Béa: I had my eyes on the empty space next door to Dance Center Evanston for years. I always dreamed of having a theater, but I also needed additional classroom space. I knew that a theater would be hard to support on its own, but if it could easily convert from theater to classroom and back again, that would be a space we could hopefully support. This is where Architect, Liz Kidera, entered the picture. Liz helped us with the drawing on the original Dance Center Evanston space, so she understood our needs and could help us realize the addition of a performing space. We now have a retractable seating system, an acoustically sound moveable wall to open the space between two big studios, a tech booth, state of the art light and sound equipment, a backstage area, and even a bar, so you can have a nice glass of wine before the show or during intermission.
I wanted good space, wide, deep and high, and Steve wanted good sound. Unbelievably, we got both.
Steve Rashid: Coming from different – but related – backgrounds, Béa and I had different design aspects which caught our focus. Béa, with a dance and theater background, wanted to make sure that all the seats were GREAT seats, in that sight lines and angles to view the dancers needed to be exceptional no matter where you sit. The seating system was custom designed for us, and I recall a discussion Béa had with the manufacturer about where the aisles were going to be placed and how that was going to affect where some of the seats were placed, thereby affecting viewing angles to the stage … I remember thinking, “this is something I NEVER would have considered.”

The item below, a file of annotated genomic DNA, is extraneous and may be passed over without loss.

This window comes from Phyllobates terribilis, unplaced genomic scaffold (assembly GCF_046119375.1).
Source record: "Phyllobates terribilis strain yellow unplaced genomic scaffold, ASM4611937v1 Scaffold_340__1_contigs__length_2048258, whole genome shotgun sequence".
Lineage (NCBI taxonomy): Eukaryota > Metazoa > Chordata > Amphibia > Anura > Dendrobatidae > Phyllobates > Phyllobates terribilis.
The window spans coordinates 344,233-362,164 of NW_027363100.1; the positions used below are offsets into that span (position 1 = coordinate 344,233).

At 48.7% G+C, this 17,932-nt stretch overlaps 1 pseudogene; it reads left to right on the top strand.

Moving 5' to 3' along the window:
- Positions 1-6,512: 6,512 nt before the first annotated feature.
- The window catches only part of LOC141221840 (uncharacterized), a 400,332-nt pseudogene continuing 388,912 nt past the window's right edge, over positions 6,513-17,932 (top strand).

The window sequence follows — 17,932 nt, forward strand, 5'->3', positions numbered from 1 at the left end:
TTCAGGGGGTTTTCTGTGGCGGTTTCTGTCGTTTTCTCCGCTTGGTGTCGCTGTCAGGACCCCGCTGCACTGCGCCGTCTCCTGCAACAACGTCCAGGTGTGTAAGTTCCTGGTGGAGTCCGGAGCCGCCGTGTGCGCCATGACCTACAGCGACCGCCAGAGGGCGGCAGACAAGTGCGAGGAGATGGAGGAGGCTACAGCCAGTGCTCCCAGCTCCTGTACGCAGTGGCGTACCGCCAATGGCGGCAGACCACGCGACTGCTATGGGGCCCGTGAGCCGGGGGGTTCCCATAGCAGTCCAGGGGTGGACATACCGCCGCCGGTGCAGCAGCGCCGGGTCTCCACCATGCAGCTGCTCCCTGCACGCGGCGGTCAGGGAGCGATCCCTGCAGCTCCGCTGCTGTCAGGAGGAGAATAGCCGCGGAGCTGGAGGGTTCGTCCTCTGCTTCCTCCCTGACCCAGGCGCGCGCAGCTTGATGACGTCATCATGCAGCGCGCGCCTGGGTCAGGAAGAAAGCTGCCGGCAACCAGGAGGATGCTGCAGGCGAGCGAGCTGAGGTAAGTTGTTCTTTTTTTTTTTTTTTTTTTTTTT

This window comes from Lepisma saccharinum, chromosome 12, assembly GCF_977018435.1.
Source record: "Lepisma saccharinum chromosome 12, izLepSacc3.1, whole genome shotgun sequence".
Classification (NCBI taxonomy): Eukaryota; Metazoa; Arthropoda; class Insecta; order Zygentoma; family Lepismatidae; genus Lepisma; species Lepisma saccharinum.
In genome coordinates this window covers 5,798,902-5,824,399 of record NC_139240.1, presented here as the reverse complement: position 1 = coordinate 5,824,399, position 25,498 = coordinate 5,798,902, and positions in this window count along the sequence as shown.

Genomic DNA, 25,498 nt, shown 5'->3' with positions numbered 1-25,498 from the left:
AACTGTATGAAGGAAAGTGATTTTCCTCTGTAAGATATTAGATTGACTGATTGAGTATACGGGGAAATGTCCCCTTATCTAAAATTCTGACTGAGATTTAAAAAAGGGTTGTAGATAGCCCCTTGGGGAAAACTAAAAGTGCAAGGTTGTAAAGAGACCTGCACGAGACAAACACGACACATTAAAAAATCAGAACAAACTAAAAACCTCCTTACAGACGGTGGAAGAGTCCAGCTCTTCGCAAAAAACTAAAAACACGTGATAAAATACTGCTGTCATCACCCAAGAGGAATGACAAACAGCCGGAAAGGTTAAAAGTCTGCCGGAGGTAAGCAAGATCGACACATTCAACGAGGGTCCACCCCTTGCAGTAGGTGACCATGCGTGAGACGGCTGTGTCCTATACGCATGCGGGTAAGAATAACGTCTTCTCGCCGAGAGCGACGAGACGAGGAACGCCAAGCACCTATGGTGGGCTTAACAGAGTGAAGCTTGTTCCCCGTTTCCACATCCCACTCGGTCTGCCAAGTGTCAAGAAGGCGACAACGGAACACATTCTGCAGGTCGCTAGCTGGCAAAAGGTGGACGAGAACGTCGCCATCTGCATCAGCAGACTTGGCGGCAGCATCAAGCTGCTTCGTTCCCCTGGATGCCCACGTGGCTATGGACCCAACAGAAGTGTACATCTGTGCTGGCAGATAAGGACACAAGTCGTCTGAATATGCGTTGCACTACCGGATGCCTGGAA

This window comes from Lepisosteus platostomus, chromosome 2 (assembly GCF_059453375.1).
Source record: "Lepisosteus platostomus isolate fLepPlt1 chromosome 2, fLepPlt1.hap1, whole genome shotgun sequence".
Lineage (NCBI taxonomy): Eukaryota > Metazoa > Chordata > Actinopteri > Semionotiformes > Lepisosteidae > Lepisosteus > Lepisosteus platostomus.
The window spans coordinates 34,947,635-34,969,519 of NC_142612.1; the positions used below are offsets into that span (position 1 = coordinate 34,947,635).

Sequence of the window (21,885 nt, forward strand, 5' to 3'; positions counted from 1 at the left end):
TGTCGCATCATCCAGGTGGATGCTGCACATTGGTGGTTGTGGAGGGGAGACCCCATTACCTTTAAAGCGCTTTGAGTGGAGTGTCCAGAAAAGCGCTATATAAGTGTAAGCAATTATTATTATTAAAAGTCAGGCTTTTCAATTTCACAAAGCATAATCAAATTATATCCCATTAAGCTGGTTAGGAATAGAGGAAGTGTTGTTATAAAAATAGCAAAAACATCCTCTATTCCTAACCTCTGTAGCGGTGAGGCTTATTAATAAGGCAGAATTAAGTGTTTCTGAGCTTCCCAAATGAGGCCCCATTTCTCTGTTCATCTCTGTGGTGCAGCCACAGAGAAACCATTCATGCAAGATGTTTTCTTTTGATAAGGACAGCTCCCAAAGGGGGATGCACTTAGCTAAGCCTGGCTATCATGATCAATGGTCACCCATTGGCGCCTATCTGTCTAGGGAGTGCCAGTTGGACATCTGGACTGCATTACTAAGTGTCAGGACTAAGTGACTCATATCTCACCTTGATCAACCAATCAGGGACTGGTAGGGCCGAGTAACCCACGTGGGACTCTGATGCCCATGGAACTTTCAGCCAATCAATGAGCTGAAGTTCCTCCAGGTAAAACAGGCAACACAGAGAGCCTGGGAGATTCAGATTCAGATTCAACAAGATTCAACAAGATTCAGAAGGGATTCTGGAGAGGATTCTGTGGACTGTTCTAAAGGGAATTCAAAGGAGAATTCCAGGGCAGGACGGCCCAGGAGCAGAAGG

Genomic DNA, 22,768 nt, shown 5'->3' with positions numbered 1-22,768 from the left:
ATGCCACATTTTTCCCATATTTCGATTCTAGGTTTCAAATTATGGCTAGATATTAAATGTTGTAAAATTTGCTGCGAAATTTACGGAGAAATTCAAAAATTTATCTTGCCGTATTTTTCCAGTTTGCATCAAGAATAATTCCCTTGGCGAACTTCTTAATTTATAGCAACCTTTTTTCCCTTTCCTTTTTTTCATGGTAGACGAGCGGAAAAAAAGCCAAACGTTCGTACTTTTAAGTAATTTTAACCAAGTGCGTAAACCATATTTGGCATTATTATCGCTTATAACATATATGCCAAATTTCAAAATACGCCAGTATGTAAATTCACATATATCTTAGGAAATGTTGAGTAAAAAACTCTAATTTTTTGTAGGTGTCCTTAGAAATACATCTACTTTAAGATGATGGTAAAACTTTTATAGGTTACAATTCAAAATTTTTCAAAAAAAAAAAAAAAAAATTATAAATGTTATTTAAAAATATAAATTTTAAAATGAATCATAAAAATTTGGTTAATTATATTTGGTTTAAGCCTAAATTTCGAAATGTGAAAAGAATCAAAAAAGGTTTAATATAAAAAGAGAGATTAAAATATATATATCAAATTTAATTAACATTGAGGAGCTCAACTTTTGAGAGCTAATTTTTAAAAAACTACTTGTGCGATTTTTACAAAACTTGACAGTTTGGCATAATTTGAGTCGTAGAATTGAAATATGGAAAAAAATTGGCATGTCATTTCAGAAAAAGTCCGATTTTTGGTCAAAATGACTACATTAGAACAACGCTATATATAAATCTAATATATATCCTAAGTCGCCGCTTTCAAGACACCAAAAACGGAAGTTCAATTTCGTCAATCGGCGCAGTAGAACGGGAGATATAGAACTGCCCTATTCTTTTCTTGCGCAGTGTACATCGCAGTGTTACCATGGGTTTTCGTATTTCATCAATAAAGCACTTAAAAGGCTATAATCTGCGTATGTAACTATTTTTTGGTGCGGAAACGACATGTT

I had an educated hunch that if I brought great studio microphones into Studio5 and had the right sound system installed, we could deliver audiophile-quality sound to our audiences. Studio5 has an intimate enough feel that I aimed to make it sound almost like you are in the recording studio rather than a concert venue.